The embattled Interfaith Hospital has, like the phoenix, risen from its ashes, and unlike the ongoing turbulent battle surrounding Long Island College Hospital, the dark cloud of uncertainty that once overshadowed Interfaith Medical Center in Bedford-Stuyvesant has finally dissipated. On Thursday, June 19, Interfaith Medical Center Auxiliary held its 21st annual Service Awards Dinner Dance at the magnificent El Carib Country Club in the Mill Basin section of Brooklyn to commemorate the workers’ many years of community service and the recent court ruling that has given the once bankrupted hospital a new beginning.

There was a contagious giddiness among those in attendance. The scars and fatigue of the long struggle that started one hot summer day in 2013 has resulted in victory. To top off the evening, award recipients received recognition from almost every elected official who stood with the hospital workers in their struggle. Officials sending awards included Brooklyn Borough President Eric Adams; state Sen. Velmanette Montgomery; Assemblymember Annette Robinson; Public Advocate Letitia James; and Council Members Darlene Mealy and Robert Cornegy. There was a combined total of 162 years of service among recipients, ranging from those with 37 to 43 years of dedication.

Retired Assistant Head Nurse Cheryl Beckles, who migrated from Barbados, was honored for her 37 years at the hospital. She recalled her humble “start in the custodial care division, and through opportunities for continued education and a desire to succeed, I rose to my position,” she proudly acknowledged.

Under the restructuring mandate, Interfaith now has a new temporary operator, Melanie L. Cyganowski. She was formerly a chief judge in the Eastern District and has handled numerous bankruptcy cases during her 14 years on the bench. Said Cyganowski, “Today, Interfaith is officially out of bankruptcy … and under our new slogan, ‘It’s a New Day,’ I urge the community to come to Interfaith, because we will take good care of you and we care.”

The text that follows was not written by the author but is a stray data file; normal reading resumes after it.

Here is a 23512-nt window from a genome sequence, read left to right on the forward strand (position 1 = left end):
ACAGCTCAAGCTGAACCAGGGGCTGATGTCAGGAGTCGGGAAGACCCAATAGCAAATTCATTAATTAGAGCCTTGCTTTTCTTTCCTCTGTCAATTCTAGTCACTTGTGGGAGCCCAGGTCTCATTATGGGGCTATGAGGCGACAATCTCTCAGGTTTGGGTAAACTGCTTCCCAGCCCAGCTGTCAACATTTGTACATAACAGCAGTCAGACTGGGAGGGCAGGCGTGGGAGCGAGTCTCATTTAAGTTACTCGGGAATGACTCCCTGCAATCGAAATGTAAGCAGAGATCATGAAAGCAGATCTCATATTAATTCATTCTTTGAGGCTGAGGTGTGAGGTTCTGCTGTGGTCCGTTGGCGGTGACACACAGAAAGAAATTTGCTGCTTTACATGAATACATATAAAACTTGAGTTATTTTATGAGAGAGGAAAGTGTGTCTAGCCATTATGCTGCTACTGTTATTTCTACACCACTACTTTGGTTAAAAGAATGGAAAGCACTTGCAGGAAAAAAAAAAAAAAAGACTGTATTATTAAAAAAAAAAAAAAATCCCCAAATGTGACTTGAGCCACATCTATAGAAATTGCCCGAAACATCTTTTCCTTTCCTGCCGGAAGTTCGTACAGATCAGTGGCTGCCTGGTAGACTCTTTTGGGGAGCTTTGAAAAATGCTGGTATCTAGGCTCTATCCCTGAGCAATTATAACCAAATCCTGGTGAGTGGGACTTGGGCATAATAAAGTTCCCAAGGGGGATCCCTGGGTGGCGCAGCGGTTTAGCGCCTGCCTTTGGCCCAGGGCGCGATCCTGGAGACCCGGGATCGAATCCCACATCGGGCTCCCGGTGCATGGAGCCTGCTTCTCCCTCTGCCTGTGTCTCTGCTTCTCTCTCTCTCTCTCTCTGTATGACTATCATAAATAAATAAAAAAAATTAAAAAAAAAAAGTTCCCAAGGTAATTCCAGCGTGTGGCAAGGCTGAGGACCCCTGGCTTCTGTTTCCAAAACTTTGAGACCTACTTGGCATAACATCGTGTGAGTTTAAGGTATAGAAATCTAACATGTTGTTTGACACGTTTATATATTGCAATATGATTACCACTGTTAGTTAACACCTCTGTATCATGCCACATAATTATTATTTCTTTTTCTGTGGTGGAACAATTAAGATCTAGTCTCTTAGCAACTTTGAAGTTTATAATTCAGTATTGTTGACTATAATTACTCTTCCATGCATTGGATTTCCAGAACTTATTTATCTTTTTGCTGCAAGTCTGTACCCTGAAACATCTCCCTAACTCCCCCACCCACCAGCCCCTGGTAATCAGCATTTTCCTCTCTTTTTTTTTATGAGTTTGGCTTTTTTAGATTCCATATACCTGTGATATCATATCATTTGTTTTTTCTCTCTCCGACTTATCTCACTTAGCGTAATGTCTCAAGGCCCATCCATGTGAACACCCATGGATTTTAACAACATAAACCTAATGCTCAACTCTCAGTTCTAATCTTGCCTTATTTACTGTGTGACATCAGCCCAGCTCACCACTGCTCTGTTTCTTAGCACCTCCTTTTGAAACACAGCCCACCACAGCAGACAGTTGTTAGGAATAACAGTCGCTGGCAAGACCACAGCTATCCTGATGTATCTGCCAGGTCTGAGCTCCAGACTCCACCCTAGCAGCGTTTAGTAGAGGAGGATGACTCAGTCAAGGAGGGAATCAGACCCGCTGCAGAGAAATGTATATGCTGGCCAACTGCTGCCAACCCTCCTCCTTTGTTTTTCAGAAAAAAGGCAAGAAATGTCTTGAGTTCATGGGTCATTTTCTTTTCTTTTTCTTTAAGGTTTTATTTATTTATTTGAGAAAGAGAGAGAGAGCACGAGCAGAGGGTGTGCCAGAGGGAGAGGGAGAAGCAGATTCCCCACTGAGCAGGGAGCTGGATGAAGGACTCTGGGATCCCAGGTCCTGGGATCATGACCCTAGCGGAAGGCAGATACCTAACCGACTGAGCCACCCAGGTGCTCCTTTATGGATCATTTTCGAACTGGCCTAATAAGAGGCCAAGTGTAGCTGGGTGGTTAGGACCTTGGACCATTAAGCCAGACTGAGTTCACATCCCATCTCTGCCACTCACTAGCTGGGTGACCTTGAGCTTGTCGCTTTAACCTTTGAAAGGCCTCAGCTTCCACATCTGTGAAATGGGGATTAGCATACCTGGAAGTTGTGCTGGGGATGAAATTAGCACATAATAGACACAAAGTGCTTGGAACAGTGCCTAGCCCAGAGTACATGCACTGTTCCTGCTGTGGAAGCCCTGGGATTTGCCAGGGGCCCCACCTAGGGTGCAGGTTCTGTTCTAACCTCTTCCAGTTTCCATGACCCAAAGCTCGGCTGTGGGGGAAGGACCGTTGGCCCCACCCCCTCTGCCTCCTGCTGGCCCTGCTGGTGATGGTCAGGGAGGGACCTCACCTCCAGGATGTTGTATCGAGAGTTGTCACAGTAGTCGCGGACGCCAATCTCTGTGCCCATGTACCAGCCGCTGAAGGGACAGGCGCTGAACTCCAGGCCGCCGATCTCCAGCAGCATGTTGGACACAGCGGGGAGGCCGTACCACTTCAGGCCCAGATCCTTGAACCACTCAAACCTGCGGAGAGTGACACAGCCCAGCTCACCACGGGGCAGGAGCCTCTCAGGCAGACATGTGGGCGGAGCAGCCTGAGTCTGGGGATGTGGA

Gwen Lewis has been promoted to the position of chief nurse, and she will work with the team “to move the hospital to a Magnet status, the highest level of performance as outlined by the American Nurses Credential Center, through improving the many current programs, including the Atlantic Men Shelter unit, out patient care, cycle cell program, geriatrics and mental health care.”

Steven R. Korf, the new president and chief executive officer, is looking forward to his role at Interfaith. “Through the educational process, I will go into community schools and other establishments to discuss proper health care. The state is encouraging health care providers to collaborate with other institutions to address grassroots initiatives. The best way to avoid emergency room reoccurrences and high operating cost is to encourage primary care,” he said.

Interfaith has snatched victory for the community from the jaws of defeat, and longtime resident and community activist Sharonnie Perry, who was the banner carrier in the struggle, seemed the proudest of them all. She recalled the initial long marches and rallies that gained the support of local politicians and the Rev. Al Sharpton’s National Action Network.

Perry has become a voice for the community. She has earned their trust, and with the restructuring of Interfaith, she is now the community relations person.

Perry was the recipient of the Indomitable Spirit Award, and her mission is to “get the entire community even more involved in the hospital by building bridges and letting all residents know that the hospital is open forever. I will continue to inform them about the many services offered, like primary care, urgent care, dental and pediatrics, and I will network with churches, schools and health care providers and organizations.”